Fantasy Baseball 2013: Injured Players Worth Drafting for a Rainy Day

Josh BenjaminCorrespondent IMarch 31, 2013

Mar 16, 2013; Tampa, FL, USA; New York Yankees shortstop Derek Jeter (2) against the Philadelphia Phillies during a spring training game at George Steinbrenner Field. Mandatory Credit: Derick E. Hingle-USA TODAY Sports
Derick Hingle-USA TODAY Sports

Injuries happen in baseball, which is why fantasy baseball rosters come with slots for the disabled list. On draft day, however, drafting injured players solely for the purpose of putting them on the DL is a move that could result in a tremendous payoff, at least down the road.

This is because adding a player onto your DL frees up a roster spot, and the waiver wire is full of potential sleepers. By testing new players out and seeing which picks pan out and which don't, it makes for an easier decision once it comes time for your injured player to return.

More importantly, some injured players remain hot commodities. Despite his age, I can name a bunch of fantasy players who would love to have New York Yankees shortstop Derek Jeter on their teams. He can still hit, so why get scared of an ankle injury?

He isn't the only injured player who can be drafted and saved for a rainy day, so definitely keep him and some other players on your radar as well.


Corey Hart, 1B/OF, Milwaukee Brewers

As of now, Hart is on the 15-day DL after undergoing knee surgery in January. In 2012, he hit .270 with 30 homers and 83 RBI.

The man isn't expected to be back on the field until late May, but that doesn't mean Hart should not be drafted, even if it is in one of the final rounds. He is eligible to play either first base or the outfield, and that type of depth is hard to find in any league.

With a powerful right-handed bat, he is definitely worth the wait.


Derek Jeter, SS, New York Yankees

Jeter is going to be 39 years old in June, and he still plays the game at an incredibly high level. Last season, he hit .316 with 15 homers and 58 RBI. Jeter also led the majors with 216 total hits.

The Yankee captain was also batting .333 in the playoffs before breaking his ankle in Game 1 of the ALCS, and hit .273 in spring training this year before going on the disabled list with ankle soreness.

Granted, Jeter isn't expected to miss a great deal of time with his ankle soreness, and there is no indication that he won't be able to produce at the plate at the same level he did last year. Drafting him means having a lot of patience but if you ask this fantasy buff, the man is well worth it.


Curtis Granderson, OF, New York Yankees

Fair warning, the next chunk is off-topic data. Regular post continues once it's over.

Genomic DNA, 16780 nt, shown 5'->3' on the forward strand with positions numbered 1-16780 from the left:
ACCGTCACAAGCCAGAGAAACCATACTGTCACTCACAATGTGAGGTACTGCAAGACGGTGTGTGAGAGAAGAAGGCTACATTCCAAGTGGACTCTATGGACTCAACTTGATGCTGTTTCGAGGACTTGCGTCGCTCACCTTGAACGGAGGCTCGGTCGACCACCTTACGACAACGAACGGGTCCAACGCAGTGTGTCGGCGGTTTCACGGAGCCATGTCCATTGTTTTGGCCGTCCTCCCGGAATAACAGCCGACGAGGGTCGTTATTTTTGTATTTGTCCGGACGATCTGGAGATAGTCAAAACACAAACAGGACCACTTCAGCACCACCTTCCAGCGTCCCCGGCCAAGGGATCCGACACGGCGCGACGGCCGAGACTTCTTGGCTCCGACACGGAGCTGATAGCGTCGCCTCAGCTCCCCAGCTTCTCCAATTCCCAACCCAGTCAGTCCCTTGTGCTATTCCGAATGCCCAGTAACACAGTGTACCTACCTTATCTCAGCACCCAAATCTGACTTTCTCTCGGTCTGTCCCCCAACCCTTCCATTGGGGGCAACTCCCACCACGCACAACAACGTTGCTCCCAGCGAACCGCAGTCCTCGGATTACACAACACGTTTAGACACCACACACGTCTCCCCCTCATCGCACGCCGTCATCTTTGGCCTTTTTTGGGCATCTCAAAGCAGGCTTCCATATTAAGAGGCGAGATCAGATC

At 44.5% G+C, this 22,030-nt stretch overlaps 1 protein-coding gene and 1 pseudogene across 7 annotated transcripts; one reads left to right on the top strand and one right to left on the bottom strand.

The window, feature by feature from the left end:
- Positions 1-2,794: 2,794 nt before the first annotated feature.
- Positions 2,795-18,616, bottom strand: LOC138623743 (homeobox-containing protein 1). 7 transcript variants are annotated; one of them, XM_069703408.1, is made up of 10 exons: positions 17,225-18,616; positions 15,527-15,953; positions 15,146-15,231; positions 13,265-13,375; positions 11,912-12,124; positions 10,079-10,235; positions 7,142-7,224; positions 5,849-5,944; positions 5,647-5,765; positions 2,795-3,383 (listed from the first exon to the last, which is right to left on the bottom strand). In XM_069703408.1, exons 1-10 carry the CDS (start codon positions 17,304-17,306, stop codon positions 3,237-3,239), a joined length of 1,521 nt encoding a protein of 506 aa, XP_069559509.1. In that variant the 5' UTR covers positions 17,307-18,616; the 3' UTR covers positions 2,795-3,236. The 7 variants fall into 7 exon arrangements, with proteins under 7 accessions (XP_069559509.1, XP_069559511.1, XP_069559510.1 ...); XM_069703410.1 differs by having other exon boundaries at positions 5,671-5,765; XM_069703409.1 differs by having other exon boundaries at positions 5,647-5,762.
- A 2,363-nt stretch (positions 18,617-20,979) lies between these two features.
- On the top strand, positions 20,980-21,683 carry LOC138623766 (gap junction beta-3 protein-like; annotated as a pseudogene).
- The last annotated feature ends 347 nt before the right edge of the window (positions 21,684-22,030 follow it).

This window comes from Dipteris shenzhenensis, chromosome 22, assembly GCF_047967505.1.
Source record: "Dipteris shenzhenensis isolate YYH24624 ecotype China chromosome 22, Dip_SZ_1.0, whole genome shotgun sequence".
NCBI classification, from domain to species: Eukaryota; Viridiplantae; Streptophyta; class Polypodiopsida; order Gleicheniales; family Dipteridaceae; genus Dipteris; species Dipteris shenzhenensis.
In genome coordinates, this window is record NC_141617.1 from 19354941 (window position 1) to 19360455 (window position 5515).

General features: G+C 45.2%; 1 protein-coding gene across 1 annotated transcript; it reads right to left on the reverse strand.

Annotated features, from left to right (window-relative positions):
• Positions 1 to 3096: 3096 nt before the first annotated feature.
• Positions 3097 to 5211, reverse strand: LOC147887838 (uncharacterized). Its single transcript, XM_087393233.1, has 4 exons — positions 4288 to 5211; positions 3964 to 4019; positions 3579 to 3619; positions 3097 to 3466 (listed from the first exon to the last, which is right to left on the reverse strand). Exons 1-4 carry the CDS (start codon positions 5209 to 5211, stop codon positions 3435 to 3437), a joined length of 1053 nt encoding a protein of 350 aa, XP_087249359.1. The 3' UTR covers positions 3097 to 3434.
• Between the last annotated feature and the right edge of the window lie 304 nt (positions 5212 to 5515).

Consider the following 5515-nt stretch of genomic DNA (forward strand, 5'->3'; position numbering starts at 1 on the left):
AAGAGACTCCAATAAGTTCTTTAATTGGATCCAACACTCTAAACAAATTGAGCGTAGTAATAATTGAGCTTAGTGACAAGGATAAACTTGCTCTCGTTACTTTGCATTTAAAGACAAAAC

Anyone who drafts Granderson needs to realize that the man is going to be good in three departments: home runs, runs scored and RBI. The notoriously free swinger is a batting average nightmare, but he is still a great power bat to have in a fantasy lineup.

Unfortunately, Granderson won't be on the field until May at the absolute earliest, having fractured his forearm early in spring training. He's the type of fantasy player who tends to be very hot and cold, but his power is hard to ignore in the draft room.

He only hit .232 last season, but managed to smack a career-best 42 homers and drive in 106 runs. If you like your team to be all about power and offense, this is the man for you.

That means drafting him late and playing the waiting game in 2013. If you've got the patience and can deal with taking a hit at batting average, then Granderson is definitely a good pick.


Hanley Ramirez, SS/3B, Los Angeles Dodgers

In recent seasons, Ramirez has not looked like the well-rounded hitter he was early in his career. That could be attributed to him being unhappy on the Marlins, but he got a fresh start with the Dodgers last season and appeared rejuvenated.

With Los Angeles in 2012, Ramirez hit .271 with 10 homers and 44 RBI in 64 games. In this year's spring training, he was hitting .333 with four RBI before leaving to represent his native Dominican Republic in the World Baseball Classic.

It was there that Ramirez tore a thumb ligament, and the surgery the injury required will keep him out at least eight weeks. His slide in recent years may be a red flag, but consider just what Ramirez was able to do earlier in his career.

This is the same man who won a batting title and launched home runs as well as stealing bases. He's still young at age 29, and could definitely make some noise in fantasy baseball.

He'll require some patience from anyone who drafts him, but mark my words. If there's anyone who can be a fantasy force upon his return, it's Ramirez.